Senators will leave Washington until April 20 — but the coronavirus crisis could force them to return

Key Points
  • Senate Majority Leader Mitch McConnell says the chamber will adjourn until April 20 after passing a $2 trillion coronavirus relief plan. 
  • However, he acknowledges the Senate could have to be "nimble" if the crisis requires more action. 
  • Some senators say Congress will need to take more steps to combat the outbreak as it wreaks havoc on the economy and health-care system. 
The U.S. Capitol building on March 25, 2020, in Washington, D.C. The U.S. Senate was poised to pass a massive relief package on Wednesday for Americans and businesses ravaged by the coronavirus pandemic as New York hospitals braced for a wave of virus patients.
Alex Edelman | AFP | Getty Images

Senate Majority Leader Mitch McConnell said the chamber would adjourn for nearly a month after it passed a historically huge $2 trillion coronavirus relief package late Wednesday night. 

But as the outbreak takes a toll on American health and financial well-being, the unprecedented crisis may force Congress to act again sooner than the Senate's planned return date of April 20. McConnell acknowledged that reality Wednesday night, promising the chamber would stay "nimble" as the pandemic spreads. 

"If circumstances require the Senate to return for a vote sooner than April the 20th, we will provide at least 24 hours of notice," he said. 

The legislation provides one-time payments for individuals, enhanced unemployment insurance, and loans and grants for businesses small and large. It also allocates more funding for hospitals, states and municipalities, and requires insurers to cover coronavirus preventive services with no cost-sharing. 

Despite the amount of money piled into combating the crisis, unseen before in U.S. history, congressional leaders predict Congress will need to take more steps to fight the outbreak as it shows few signs of abating soon.

"I think the odds are we will need new legislation, more legislation after this," Senate Minority Leader Chuck Schumer said after the vote. "First, we don't know the extent of the crisis in terms of the magnitude, so that could rise, but there are going to be problems that we don't realize now that we are going to have to grapple with."

House Speaker Nancy Pelosi echoed the sentiment Thursday morning as she outlined other priorities she would like to see addressed, including expanded paid family and medical leave, more money for states, more food assistance funding and another possible round of direct payments. Responding to the Senate's plans to leave until April 20, she told reporters, "I think everybody has to be on call for what we need when we need it, and we don't know what that might be."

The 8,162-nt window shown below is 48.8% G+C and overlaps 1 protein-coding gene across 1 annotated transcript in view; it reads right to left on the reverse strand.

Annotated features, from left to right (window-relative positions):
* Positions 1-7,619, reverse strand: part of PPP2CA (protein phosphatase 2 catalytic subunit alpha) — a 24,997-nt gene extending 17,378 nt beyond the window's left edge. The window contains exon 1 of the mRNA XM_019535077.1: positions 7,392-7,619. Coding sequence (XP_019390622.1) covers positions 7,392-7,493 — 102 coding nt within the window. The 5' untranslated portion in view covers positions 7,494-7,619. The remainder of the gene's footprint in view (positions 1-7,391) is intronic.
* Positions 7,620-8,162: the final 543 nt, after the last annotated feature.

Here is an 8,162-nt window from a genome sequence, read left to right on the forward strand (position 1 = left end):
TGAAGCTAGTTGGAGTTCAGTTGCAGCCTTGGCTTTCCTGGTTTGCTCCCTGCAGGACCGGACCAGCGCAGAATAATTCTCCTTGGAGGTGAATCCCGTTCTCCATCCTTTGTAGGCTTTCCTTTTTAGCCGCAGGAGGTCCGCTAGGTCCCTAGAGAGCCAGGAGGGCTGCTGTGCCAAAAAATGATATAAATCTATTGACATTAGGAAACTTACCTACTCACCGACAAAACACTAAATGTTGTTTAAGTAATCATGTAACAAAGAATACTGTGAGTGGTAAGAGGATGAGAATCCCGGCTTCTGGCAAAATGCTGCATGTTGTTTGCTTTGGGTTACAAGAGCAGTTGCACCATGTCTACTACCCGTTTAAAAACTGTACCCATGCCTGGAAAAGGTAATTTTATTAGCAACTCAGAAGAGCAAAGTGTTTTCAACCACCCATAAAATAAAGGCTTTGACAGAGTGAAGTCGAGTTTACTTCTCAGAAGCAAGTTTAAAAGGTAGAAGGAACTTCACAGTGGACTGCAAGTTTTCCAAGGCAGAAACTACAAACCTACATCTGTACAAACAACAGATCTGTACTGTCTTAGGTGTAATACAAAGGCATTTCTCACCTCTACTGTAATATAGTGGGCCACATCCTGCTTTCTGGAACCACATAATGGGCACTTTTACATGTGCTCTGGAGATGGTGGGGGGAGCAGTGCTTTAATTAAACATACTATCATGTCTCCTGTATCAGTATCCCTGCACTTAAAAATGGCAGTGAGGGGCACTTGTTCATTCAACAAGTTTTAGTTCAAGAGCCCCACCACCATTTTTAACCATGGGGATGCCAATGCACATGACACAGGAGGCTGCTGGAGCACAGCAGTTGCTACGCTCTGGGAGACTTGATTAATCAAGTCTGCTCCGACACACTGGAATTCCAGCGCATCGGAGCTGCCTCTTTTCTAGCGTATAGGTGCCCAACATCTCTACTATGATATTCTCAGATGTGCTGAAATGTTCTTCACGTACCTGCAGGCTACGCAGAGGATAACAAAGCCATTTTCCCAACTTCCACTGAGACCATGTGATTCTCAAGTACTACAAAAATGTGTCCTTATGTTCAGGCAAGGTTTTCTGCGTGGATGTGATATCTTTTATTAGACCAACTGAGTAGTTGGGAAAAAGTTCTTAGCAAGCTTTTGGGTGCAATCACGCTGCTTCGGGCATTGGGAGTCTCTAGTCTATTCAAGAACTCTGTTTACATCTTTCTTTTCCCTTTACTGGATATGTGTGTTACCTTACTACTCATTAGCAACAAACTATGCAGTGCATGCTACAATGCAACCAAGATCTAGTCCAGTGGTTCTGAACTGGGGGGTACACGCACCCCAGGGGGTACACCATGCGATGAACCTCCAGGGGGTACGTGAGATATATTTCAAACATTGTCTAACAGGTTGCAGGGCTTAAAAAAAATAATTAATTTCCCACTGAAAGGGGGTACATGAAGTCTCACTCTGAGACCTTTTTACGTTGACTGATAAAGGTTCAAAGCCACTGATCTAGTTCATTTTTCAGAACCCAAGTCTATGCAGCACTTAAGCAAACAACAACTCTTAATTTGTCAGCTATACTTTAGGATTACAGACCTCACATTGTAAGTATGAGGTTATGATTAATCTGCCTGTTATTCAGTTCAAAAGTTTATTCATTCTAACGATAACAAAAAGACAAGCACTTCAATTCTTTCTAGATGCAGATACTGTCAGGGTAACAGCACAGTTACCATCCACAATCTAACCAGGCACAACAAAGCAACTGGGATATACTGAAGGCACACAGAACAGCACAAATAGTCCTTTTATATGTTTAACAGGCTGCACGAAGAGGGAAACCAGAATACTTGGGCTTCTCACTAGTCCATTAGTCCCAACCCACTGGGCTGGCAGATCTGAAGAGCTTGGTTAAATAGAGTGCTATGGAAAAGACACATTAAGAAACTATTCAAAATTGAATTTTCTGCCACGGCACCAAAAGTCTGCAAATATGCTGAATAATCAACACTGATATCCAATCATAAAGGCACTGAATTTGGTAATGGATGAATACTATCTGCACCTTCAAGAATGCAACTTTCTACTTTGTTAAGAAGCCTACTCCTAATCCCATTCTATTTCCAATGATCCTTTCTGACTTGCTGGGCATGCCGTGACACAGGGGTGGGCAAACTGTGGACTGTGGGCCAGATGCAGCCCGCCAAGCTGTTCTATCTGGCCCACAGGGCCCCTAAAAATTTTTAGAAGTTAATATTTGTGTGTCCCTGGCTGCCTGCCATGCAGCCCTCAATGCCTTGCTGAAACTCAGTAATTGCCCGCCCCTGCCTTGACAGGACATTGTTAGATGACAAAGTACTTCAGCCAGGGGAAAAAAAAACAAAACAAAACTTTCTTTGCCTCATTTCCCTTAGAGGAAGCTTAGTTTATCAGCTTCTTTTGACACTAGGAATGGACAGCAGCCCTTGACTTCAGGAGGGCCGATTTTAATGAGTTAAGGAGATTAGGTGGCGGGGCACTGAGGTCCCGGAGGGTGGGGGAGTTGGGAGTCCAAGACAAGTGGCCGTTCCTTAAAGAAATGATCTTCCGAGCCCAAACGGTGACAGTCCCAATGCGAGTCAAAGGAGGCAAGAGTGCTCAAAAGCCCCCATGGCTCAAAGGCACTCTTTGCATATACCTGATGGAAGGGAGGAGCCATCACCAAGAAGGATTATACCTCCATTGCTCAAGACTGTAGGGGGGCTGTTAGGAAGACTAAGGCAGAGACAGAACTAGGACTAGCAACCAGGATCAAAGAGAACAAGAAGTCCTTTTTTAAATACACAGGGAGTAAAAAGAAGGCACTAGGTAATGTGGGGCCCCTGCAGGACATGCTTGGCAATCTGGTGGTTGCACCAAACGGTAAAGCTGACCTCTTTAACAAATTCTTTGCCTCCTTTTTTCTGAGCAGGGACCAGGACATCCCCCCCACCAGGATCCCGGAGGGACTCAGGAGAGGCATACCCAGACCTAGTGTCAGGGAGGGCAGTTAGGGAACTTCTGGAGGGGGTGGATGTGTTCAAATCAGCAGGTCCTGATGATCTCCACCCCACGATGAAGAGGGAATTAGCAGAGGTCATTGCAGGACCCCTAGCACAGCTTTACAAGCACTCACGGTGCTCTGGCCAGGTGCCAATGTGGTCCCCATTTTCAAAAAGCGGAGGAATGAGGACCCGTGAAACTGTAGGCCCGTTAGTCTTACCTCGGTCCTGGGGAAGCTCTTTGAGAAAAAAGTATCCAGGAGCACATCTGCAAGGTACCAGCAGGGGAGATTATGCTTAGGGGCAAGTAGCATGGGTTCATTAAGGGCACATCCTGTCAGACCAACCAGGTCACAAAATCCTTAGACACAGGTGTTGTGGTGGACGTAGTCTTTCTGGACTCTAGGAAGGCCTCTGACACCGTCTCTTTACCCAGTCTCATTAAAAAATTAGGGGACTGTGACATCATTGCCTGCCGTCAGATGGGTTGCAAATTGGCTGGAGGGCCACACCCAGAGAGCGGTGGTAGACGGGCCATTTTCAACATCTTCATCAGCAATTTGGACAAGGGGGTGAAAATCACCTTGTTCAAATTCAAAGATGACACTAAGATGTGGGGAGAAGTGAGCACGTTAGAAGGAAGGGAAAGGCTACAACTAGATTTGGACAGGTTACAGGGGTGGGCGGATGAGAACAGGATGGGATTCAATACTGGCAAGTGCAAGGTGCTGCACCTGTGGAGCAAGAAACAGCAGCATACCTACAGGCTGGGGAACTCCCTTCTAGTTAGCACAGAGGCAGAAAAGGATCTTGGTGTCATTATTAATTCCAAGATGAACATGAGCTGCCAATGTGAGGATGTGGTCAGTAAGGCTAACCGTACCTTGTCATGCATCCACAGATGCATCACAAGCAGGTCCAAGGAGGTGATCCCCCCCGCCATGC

Data released Thursday shed light on the early economic wreckage left by COVID-19 as businesses across the country shutter to slow its spread. Initial jobless claims skyrocketed last week to a record 3.3 million, more than four times the highest mark previously seen in 1982. 

Speaking to CNBC by phone Thursday morning, Senate Finance Committee Chairman Chuck Grassley, R-Iowa, said the $2 trillion package will "hopefully" buoy the economy for 90 days. 

"And when I say hopefully and it turns out in 90 days not to be as hopeful as we thought, we'll be back here trying to tackle the same thing again," he said. 

The outbreak has forced Congress into thorny decisions. The coronavirus has created a desperate need for government intervention unseen in decades. At the same time, the very lawmakers crafting the relief have started to test positive for COVID-19, forcing some of their colleagues into isolation to slow its spread.

Most House members are currently away from the Capitol after two representatives tested positive for COVID-19 and several other representatives who had contact with them went into quarantine. The chamber plans to pass the $2 trillion bill by voice vote on Friday morning.

Still, House Majority Leader Steny Hoyer wrote to colleagues Wednesday night that representatives "who want to come to the House Floor to debate this bill will be able to do so."

On the Senate side, Schumer acknowledged the uncertainty in setting a schedule for being in Washington. He said determining when to return to the Capitol is "not even up to Leader McConnell or Leader Schumer, it is up to the medical experts and how long this disease goes on."

"It is how deep the coronavirus spreads that will determine when we will come back. And if we can't come back for a long time, I think we should explore as Sen. Klobuchar, and Durbin and Wyden and Warren are doing a way to vote remotely only in an emergency situation," he said. 

Lawmakers in both parties and both chambers have increasingly pushed for remote voting as the crisis spreads. Rep. Katie Porter, a California Democrat and one of the most vocal supporters of conducting business from outside the Capitol during the outbreak, said Wednesday that she was in quarantine while awaiting a coronavirus test result. 

The House Rules Committee released a report this week outlining "serious" challenges with remote voting. The panel's staff said it could take a long time to set up the process, adding that a remote system could be vulnerable to cyberattacks or face court challenges. 

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